To begin, you must first determine who your potential clients are and what they are likely to seek for. From there, you must comprehend:

  • What kinds of things pique their interest?
  • What difficulties do they face?
  • What kind of terminology do they use to describe what they do, what tools they utilize, and so on?
  • Where else are they getting their supplies?

After you’ve answered these questions, you’ll have a “seed list” of potential keywords and domains to assist you come up with more keyword ideas and calculate search traffic and competitiveness.

Take the list of important terms that your prospects and customers use to describe what you do and start typing them into keyword tools like Google’s or Word-Stream’s:

Additionally, if you already have a website, you’re probably getting some search engine traffic. If that’s the case, you can utilize some of your own keyword data to figure out which terms are bringing people to your site (and which you might be able to rank a bit better for).

Unfortunately, Google has ceased providing analytics companies with a lot of information about what users are searching for. Some of this information is available via Google’s free Webmaster Tools interface (if you haven’t already done so, this is an extremely useful SEO tool for both unearthing search query data and diagnosing various technical SEO issues).

After you’ve spent time learning about your prospects, researching the keywords that drive traffic to your competitors and related sites, and analyzing the terms that drive traffic to your own site, you need to figure out which terms you might be able to rank for and where the best opportunities are.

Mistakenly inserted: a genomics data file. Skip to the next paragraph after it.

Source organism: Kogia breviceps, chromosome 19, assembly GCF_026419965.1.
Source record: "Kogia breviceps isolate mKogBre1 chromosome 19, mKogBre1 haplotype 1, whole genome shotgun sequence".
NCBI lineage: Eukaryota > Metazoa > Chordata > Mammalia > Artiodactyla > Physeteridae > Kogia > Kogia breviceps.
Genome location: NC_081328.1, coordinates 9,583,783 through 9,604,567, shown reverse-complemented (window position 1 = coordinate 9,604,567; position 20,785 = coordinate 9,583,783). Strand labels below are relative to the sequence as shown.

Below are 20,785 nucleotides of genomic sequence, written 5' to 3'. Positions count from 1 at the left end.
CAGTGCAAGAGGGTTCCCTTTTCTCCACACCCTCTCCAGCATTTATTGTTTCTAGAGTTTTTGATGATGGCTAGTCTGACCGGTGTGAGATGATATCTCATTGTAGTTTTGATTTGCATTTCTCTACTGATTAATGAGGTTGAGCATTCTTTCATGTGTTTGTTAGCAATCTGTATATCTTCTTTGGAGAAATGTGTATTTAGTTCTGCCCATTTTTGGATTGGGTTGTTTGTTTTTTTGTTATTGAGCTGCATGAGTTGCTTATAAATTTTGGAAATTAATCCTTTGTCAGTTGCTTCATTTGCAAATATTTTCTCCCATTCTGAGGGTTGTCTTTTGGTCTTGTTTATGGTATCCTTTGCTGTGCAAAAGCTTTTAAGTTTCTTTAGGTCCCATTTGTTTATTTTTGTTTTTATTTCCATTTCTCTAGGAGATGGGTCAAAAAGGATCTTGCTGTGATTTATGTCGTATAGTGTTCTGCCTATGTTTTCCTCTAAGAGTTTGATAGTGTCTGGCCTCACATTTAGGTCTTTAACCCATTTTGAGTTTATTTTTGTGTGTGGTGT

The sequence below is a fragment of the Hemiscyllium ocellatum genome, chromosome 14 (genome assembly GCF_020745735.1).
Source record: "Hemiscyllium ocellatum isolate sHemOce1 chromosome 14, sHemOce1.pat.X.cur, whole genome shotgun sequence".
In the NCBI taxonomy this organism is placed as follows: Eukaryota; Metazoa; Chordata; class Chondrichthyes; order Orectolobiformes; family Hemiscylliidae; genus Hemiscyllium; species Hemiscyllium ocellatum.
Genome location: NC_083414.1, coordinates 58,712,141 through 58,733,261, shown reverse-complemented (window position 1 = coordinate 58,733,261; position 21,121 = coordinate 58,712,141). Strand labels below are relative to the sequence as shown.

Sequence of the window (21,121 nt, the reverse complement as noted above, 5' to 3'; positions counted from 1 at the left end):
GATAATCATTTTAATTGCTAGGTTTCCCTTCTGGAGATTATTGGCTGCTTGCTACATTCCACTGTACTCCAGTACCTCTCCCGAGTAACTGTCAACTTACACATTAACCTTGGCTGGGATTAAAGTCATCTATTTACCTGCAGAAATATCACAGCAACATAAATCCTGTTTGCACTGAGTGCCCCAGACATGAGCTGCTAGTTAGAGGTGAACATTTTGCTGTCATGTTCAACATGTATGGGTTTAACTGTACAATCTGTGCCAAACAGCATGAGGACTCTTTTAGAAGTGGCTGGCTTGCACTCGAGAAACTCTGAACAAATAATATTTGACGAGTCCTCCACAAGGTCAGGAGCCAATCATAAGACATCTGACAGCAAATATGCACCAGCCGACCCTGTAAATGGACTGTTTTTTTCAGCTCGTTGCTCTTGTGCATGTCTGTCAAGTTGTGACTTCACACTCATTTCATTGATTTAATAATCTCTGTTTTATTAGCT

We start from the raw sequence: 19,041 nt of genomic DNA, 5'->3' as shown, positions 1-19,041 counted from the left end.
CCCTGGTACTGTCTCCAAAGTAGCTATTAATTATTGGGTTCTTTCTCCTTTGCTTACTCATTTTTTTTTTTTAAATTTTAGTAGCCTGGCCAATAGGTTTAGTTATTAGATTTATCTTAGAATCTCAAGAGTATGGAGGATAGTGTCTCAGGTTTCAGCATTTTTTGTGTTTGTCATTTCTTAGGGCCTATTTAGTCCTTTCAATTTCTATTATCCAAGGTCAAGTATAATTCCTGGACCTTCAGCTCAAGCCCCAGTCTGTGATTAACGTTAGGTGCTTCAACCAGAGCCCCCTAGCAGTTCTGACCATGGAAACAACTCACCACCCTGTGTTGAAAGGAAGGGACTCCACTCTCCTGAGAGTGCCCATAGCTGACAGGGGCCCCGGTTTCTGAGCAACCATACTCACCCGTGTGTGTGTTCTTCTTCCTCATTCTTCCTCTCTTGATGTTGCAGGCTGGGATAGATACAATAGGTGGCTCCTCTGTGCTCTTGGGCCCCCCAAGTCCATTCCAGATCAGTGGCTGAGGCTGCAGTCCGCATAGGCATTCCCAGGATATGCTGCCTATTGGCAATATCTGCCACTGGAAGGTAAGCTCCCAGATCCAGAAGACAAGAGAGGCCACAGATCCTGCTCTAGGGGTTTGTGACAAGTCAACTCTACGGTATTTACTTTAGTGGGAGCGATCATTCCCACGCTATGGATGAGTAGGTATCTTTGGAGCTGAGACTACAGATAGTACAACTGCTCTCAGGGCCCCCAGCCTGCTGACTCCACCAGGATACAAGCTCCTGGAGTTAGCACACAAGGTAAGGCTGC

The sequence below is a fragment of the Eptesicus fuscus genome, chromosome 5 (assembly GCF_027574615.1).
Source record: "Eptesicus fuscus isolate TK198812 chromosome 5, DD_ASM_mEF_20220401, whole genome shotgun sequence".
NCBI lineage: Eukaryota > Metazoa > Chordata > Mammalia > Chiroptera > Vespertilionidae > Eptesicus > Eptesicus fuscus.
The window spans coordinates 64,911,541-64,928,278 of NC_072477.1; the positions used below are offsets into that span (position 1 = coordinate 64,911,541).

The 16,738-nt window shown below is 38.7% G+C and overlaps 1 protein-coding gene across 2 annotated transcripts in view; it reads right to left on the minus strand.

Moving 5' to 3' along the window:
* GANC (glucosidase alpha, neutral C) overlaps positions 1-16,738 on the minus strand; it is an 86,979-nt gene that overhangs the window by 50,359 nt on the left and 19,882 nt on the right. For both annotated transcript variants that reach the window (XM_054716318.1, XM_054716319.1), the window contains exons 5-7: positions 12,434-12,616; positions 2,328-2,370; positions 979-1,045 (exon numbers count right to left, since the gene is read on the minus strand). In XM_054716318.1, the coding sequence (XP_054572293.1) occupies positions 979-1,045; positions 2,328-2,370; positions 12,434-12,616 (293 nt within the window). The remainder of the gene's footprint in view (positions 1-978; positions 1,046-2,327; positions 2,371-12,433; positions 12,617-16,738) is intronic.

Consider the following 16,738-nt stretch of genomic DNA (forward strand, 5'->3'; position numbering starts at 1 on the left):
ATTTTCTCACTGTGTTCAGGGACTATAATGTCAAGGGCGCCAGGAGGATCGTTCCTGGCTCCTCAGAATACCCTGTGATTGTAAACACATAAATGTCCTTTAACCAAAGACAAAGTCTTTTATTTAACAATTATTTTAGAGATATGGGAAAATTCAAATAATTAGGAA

Determining a keyword’s relative competition can be a difficult undertaking. At the most basic level, you must comprehend:

  • How authoritative and trusted is the site (in other words, how many links does the entire site receive, and how high-quality, trustworthy, and relevant are the linked sites?) additional complete websites that will be competing for the same phrase include
  • How well they align with the term (do they provide an excellent solution to the searcher’s question)
  • How popular and authoritative is each website in that search result (in other words, how many links does the page have, and how high quality, trustworthy, and relevant are the linked sites?)

Using WordStream founder Larry Kim’s competitive index formula, you may delve deeper into the process of evaluating how competitive keywords are.

SEO On-Page Optimization

After you’ve compiled your keyword list, the next step is to include your chosen keywords into your website’s content. Each page on your site should focus on a single keyword and a “basket” of related terms. Rand Fishkin provides a beautiful graphic of what a well (or perfectly) optimized page looks like in his summary of the perfectly optimized page: